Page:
In re Petition of Swanton Wind LLC

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Justia Opinion Summary

Petitioner Swanton Wind LLC appealed three determinations by the Public Utility Commission. In September 2016, petitioner requested the Public Utility Commission to grant a certificate of public good (CPG), authorizing petitioner to build a twenty-megawatt wind-powered electric-generation facility in Swanton, Vermont. Petitioner paid a $100,000 fee as part of its CPG petition, which was required by 30 V.S.A. 248b. During the next nine months, petitioner and the other parties to the proceeding engaged in substantial activity, and participating in prehearing conferences with the Commission. In early June 2017, the parties submitted filings with proposed schedules for how the proceeding should continue. As part of those filings, the Department of Public Service argued the petition and evidence were insufficient, concerned that petitioner’s filings lacked a final system-impact study. In a June 22, 2017 order, the Commission agreed, finding that it needed a final system-impact study prior to the technical hearings in order to evaluate the petition. Petitioner moved for reconsideration, which was denied. Petitioner then requested to withdraw its petition pursuant to Vermont Rule of Civil Procedure 41(a)(1), and it requested that the Commission return the $100,000 fee it paid pursuant to 30 V.S.A. 248b. In response, several parties argued that the Commission should require petitioner to pay attorney’s fees. In a January 3, 2018 order, the Commission denied petitioner’s request to return the 248b fee, saying it lacked jurisdiction to do so. It granted voluntary dismissal without prejudice pursuant to Rule 41(a)(2), rather than Rule 41(a)(1). It did not award attorney’s fees, as the parties requested, because it found no exceptional circumstances to justify an award. No party appealed that finding. However, the Commission did order that the parties could request attorney’s fees and costs for this proceeding if petitioner chose to refile the petition in the future. Petitioner appealed. The Vermont Supreme Court determined the Commission erred in concluding it lacked jurisdiction to refund the 248b fee, and erred in concluding it could reopen findings from a final order in a previous proceeding. The Court reversed and remanded the Commission’s order regarding the 248b, and struck the Commission’s order regarding attorney’s fees.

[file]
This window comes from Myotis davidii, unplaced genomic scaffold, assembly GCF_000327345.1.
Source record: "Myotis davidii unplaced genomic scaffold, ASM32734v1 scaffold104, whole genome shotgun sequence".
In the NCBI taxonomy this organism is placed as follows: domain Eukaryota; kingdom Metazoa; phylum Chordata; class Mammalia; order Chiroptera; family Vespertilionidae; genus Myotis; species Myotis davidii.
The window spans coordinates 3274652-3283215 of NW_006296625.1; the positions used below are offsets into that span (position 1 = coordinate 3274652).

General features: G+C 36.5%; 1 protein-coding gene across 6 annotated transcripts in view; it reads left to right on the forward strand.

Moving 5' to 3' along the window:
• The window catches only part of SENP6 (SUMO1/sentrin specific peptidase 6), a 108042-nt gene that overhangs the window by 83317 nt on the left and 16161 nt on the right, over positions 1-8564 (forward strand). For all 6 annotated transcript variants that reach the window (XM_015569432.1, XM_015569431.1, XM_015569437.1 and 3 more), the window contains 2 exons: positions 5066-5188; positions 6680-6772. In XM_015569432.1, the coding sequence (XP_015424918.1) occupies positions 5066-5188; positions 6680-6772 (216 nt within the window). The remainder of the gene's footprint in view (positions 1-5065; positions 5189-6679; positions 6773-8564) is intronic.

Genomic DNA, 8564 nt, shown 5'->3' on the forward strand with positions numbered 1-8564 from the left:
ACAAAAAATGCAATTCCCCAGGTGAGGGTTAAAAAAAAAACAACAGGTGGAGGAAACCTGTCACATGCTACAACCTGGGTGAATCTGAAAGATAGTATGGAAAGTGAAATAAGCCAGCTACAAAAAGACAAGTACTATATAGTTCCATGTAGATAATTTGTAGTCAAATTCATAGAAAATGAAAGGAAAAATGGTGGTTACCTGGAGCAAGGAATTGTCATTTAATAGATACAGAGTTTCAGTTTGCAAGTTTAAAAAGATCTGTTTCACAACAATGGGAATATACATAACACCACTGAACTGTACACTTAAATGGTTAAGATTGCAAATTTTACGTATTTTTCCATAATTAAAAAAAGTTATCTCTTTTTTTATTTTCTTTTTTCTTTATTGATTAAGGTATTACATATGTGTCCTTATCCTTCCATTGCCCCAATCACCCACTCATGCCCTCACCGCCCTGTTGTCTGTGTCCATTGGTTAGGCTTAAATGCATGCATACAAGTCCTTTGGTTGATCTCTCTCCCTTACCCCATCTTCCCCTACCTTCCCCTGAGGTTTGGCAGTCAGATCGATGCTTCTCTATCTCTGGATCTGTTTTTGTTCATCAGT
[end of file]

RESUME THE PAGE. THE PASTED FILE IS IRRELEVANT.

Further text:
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NOTICE: This opinion is subject to motions for reargument under V.R.A.P. 40 as well as formal revision before publication in the Vermont Reports. Readers are requested to notify the Reporter of Decisions by email at: JUD.Reporter@vermont.gov or by mail at: Vermont Supreme Court, 109 State Street, Montpelier, Vermont 05609-0801, of any errors in order that corrections may be made before this opinion goes to press. 2018 VT 141 No. 2018-068 In re Petition of Swanton Wind LLC Supreme Court On Appeal from Public Utility Commission September Term, 2018 Anthony Z. Roisman, Chair Alison Milbury Stone and Leslie A. Cadwell of Legal Counselors & Advocates, PLC, Burlington, for Appellant. Thomas J. Donovan, Jr., Attorney General, Justin Kolber, Assistant Attorney General, and Geoffrey Commons, Public Service Department, Montpelier, for Appellees State of Vermont, Department of Public Service and Agency of Natural Resources. PRESENT: Reiber, C.J., Skoglund, Robinson, Eaton and Carroll, JJ. ¶ 1. REIBER, C.J. Petitioner Swanton Wind LLC appeals three determinations by the Public Utility Commission. We strike the Commission’s final order in part, and we reverse and remand in part. ¶ 2. In September 2016, petitioner requested the Public Utility Commission* to grant a certificate of public good (CPG), pursuant to 30 V.S.A. § 248, which would authorize petitioner to build a twenty-megawatt wind-powered electric-generation facility in Swanton, Vermont. At the same time, petitioner paid the Agency of Natural Resources a $100,000 fee as part of its CPG * Prior to 2017, the Public Utility Commission was known as the Public Service Board. 2017, No. 53, §§ 9-13. For clarity, we refer to it as the Commission throughout this opinion. petition, which was required by 30 V.S.A. § 248b. During the next nine months, petitioner and the other parties to the proceeding—which included numerous intervenors—engaged in substantial activity, including filing and responding to motions and letters, responding to discovery, participating in a workshop, and participating in prehearing conferences with the Commission. ¶ 3. In early June 2017, the parties submitted filings with proposed schedules for how the proceeding should continue. As part of those filings, the Department of Public Service argued, with the support of other parties, that the petition and evidence were insufficient, and the Commission should not set a comprehensive schedule until petitioner had clarified whether it intended to supplement its filings. In particular, the Department was concerned that petitioner’s filings lacked a final system-impact study. In a June 22, 2017 order, the Commission agreed, finding that it needed a final system-impact study prior to the technical hearings in order to evaluate the petition. Petitioner filed a motion to reconsider, arguing that the Commission was deviating from its prior practice; in other cases, the Commission had evaluated petitions without a final system-impact study, instead issuing a conditional CPG and permitting the petitioner to complete the final system-impact study after the CPG was issued. The Commission denied petitioner’s motion to reconsider. ¶ 4. Petitioner then requested to withdraw its petition pursuant to Vermont Rule of Civil Procedure 41(a)(1), and it requested that the Commission return the $100,000 fee it had paid to the Agency of Natural Resources pursuant to 30 V.S.A. § 248b. In response, several parties argued that the Commission should require petitioner to pay attorney’s fees. In a January 3, 2018 order, the Commission denied petitioner’s request to return the § 248b fee, saying it lacked jurisdiction to do so. It granted voluntary dismissal without prejudice pursuant to Rule 41(a)(2), rather than Rule 41(a)(1). It did not award attorney’s fees, as the parties requested, because it found no exceptional circumstances to justify an award. No party appealed that finding. However, the 2 Commission did order that the parties could request attorney’s fees and costs for this proceeding if petitioner chose to refile the petition in the future. Petitioner appealed. ¶ 5. On appeal to this Court, petitioner requests that we reverse the Commission’s determination that it could not evaluate the petition without a final system-impact study. It also requests that we reverse the Commission’s refusal to refund the § 248b fee and its determination that parties could request attorney’s fees in the future. ¶ 6. We decline to address petitioner’s first claim of error. We lack jurisdiction to review an unappealed determination the Commission made prior to voluntary dismissal without prejudice. See V.R.A.P. 3 (authorizing appeal by right of final judgment); V.R.A.P. 5, 5.1 (authorizing interlocutory and collateral final-order appeals by permission prior to final judgment). ¶ 7. Next, we address whether the Commission has jurisdiction to refund petitioner’s fee. In general, our review of Commission decisions is deferential. In re UPC Vt. Wind, LLC, 2009 VT 19, ¶ 2, 185 Vt. 296, 969 A.2d 144. This deference extends to the Commission’s “interpretation of statutes it implements and its rules.” In re GMPSolar-Richmond, LLC, 2017 VT 108, ¶ 19, __ Vt. __, 179 A.3d 1232. But we do not “abdicate our responsibility to examine a disputed statute independently and ultimately determine its meaning.” In re Stowe Cady Hill Solar, LLC, 2018 VT 3, ¶ 20, __ Vt. __, 182 A.3d 53 (quotation omitted). In our independent examination, we employ our usual tools of statutory construction. See In re MacIntyre Fuels, Inc., 2003 VT 59, ¶ 7, 175 Vt. 613, 833 A.2d 829 (mem.) (interpreting Act 250 independently and according to rules of statutory construction despite general deference to Environmental Board expertise). We look first to the plain language of the statute, and, if this is insufficient to determine legislative intent, we consider “the broad subject matter of the statute, its effects and consequences, and the purpose and spirit of the law.” Id. (emphasizing that “our fundamental objective is to discern and implement the intent of the Legislature”). 3 ¶ 8. A petitioner who is requesting a CPG under 30 V.S.A. § 248 must pay a fee at the time it files its CPG petition, as required by 30 V.S.A. § 248b. Section 248b creates a formula to calculate the fee’s amount and directs that it be paid into the “Natural Resources Management Fund and allocated to the Agency [of Natural Resources].” The fee is “for the purpose of supporting the role of the Agency of Natural Resources . . . in reviewing applications” pursuant to §§ 248 and 248a. Id. Section 248 directs that the Agency “shall appear as a party in any proceedings held under this subsection, shall provide evidence and recommendations concerning any findings to be made . . . , and may provide evidence and recommendations concerning any other matters to be determined by the Commission in such a proceeding.” Neither § 248 nor § 248b says anything about a mechanism to refund the fee, and § 248b does not mention the Commission. ¶ 9. The Agency argues that, because the fee is paid into a specified fund and allocated to the Agency, the Commission lacks the authority to order a refund of the § 248b fee. We disagree. As an agency, the Commission “is a body of special and statutory powers, as to which nothing is presumed in favor of its jurisdiction. . . . [Its] powers include only those expressly granted by the Legislature and such incidental powers as are necessarily implied to carry out its express grant.” In re Vt. Elec. Power Producers, Inc., 165 Vt. 282, 289, 683 A.2d 716, 719-20 (1996). Section 9 of Title 30 grants the Commission “the powers of a court of record in the determination and adjudication of all matters over which it is given jurisdiction,” including the power to “render judgments, make orders and decrees, and enforce the same by any suitable process issuable by courts in this State.” 30 V.S.A. § 9; see also Vt. Elec. Power Producers, 165 Vt. at 293, 683 A.2d at 722 (affirming that Commission has “all the powers of a trial court” in proceedings over which it has jurisdiction). We do not determine here the full reach of the Commission’s powers over the parties in § 248 proceedings. But the statutory grant of power in 4 § 9 does include the authority to order the Agency of Natural Resources, as a party to the § 248 proceeding, to refund some or all of the § 248b fee. ¶ 10. Having concluded that the Commission erred in deciding it lacked jurisdiction to order the Agency to refund the § 248b fee, we consider what portion of the fee the Agency is entitled to retain. See In re Hinesburg Hannaford Act 250 Permit, 2017 VT 106, ¶ 23, __ Vt. __, 179 A.3d 727 (observing Court may review argument likely to recur on remand in interest of judicial economy). The Agency argues it is entitled to the full fee because it had already engaged in substantive review of petitioner’s application prior to dismissal. Petitioner argues the Agency is entitled to none of the fee because it was intended to support the Agency in providing evidence, which it did not do. ¶ 11. Section 248b requires that its fee must fund Agency activities pursuant to its duties as a party in § 248 proceedings, which include preparing to present evidence by reviewing a § 248 petition. See 30 V.S.A. § 248(a)(4)(E) (requiring Agency to “provide evidence and recommendations” in § 248 proceedings); id. § 248b(f) (“In exercising its duties, the Agency shall establish procedures and work flow goals for the timely review of applications under sections 248 and 248a of this title.”). Thus, petitioner is incorrect in asserting that the Agency is entitled to none of the fee because it had not yet presented evidence. However, the Agency cannot retain the full fee based on generalized assertions regarding its review. Accordingly, we remand the matter to the Commission so that it may order the Agency to provide an account of its activities in petitioner’s proceeding and evidence of the reasonable cost of those activities. After reviewing the Agency’s evidence, the Commission may then exercise its discretion to order a refund of that portion of the § 248b fee, if any, which the Agency cannot reasonably justify retaining. ¶ 12. Lastly, we review the Commission’s order allowing parties to seek attorney’s fees if petitioner later chooses to refile. Petitioner contends the Commission cannot preserve an opportunity to seek attorney’s fees for this proceeding at a later date, given that it found no 5 exceptional circumstances existed to justify departure from the American rule. See Perez v. Travelers Ins. ex rel. Ames Dep’t Stores, Inc., 2006 VT 123, ¶ 8, 181 Vt. 45, 915 A.2d 750 (“Vermont follows the ‘American Rule’ of attorney’s fees, under which parties to litigation are generally responsible for their own fees in the absence of a statute or agreement to the contrary. Departure from the ‘American Rule’ is permitted only in exceptional circumstances.” (citation omitted)). The State counters that the Commission has not yet ordered attorney’s fees, so the matter is not yet ripe. The State also urges that, in any case, Vermont Rule of Civil Procedure 41(a)(2) grants the Commission authority to impose conditions on a voluntary dismissal, including attorney’s fees. See V.R.C.P. 41(a)(2) (permitting court to grant voluntary dismissal “upon such terms and conditions as the court deems proper”). The Commission’s Rules of Practice provide that the Vermont Rules of Civil Procedure apply to Commission proceedings. Rules of Practice § 2.103, Code of Vt. Rules 30 000 2000, https://puc.vermont.gov/sites/psbnew/ files/doc_library/2100-scope-and-construction-of-rules.pdf [https://perma.cc/7QZ3-NWF2]. ¶ 13. The Commission’s January 2018 order authorizes “existing parties to this proceeding” to request “an opportunity to demonstrate that they are entitled to an assessment of such attorney’s fees and costs incurred in this proceeding as the Commission deems proper” if petitioner later refiles the petition. The Commission characterizes this as a condition pursuant to Rule 41(a)(2). ¶ 14. Insofar as the order could be interpreted to permit the Commission to revisit in a subsequent proceeding whether exceptional circumstances existed in this proceeding to justify departure from the American Rule, we hold the order invalid. The Commission found that no exceptional circumstances existed to justify departure from the American Rule, and that determination is final. The Commission may not reopen in a subsequent proceeding the findings from a final order in a previous proceeding. Cf. Custis v. United States, 511 U.S. 485, 497 (1994) (supporting “interest in promoting the finality of judgments” and affirming that “inroads on the 6 concept of finality tend to undermine confidence in the integrity of our procedures and inevitably delay and impair the orderly administration of justice” (quotation omitted)); see also Altman v. Altman, 169 Vt. 562, 564, 730 A.2d 583, 586 (1999) (mem.) (supporting “the law’s . . . interest in promoting the certainty and finality of judgments”). ¶ 15. The Commission asserts that it nonetheless had the power to order consideration of attorney’s fees pursuant to Rule 41(a)(2). Although federal courts have found that it is permissible to award attorney’s fees as a condition of voluntary dismissal without prejudice, regardless of whether the plaintiff engaged in bad faith or other behavior to justify departure from the American Rule, we have not yet decided that question. See, e.g., McCants v. Ford Motor Co., 781 F.2d 855, 860 (11th Cir. 1986) (applying Federal Rule of Civil Procedure 41(a)(2), which is substantially similar to Vermont Rule 41(a)(2), and stating that “[a] plaintiff ordinarily will not be permitted to dismiss an action without prejudice under [Federal] Rule 41(a)(2) after the defendant has been put to considerable expense in preparing for trial, except on condition that the plaintiff reimburse the defendant for at least a portion of his expenses of litigation”); GAF Corp. v. Transamerica Ins. Co., 665 F.2d 364, 369 (D.C. Cir. 1981) ( “Good faith . . . is simply irrelevant to an award of attorneys’ fees or the imposition of any other ‘terms and conditions’ under [Federal] Rule 41(a)(2).”); LeCompte v. Mr. Chip, Inc., 528 F.2d 601, 603 (5th Cir. 1976) (“Most cases under [Federal Rule 41(a)(2)] have involved conditions that require payment of costs and attorney’s fees.”); see also 9 C. Wright & A. Miller, Federal Practice and Procedure § 2366, at 526-27, 533 (3d ed. 2008) (stating that “[t]he court may dismiss without conditions if conditions have not been shown to be necessary, but usually the district judge at least should require that the plaintiff pay the costs of the litigation,” which may include “defendant’s attorney’s fees as well as other litigation costs”). ¶ 16. We need not decide that question now because this order purporting to authorize the Commission to consider awarding fees in a future case is not a “condition” pursuant to Rule 7 41(a)(2). Once it is understood that the Commission cannot revisit whether a departure from the American Rule was justified in this proceeding, it is clear that the order does nothing to change any party’s situation in a future case in any way. The order does not alter or expand the Commission’s authority to award attorney’s fees in a subsequent proceeding, even assuming the Commission had the power to do so. It is therefore not a condition and effects no purpose. For the sake of clarity, we strike the order regarding attorney’s fees. We reverse and remand the Commission’s order regarding the § 248b fee for proceedings consistent with this opinion, and we strike the Commission’s order regarding attorney’s fees. FOR THE COURT: Chief Justice 8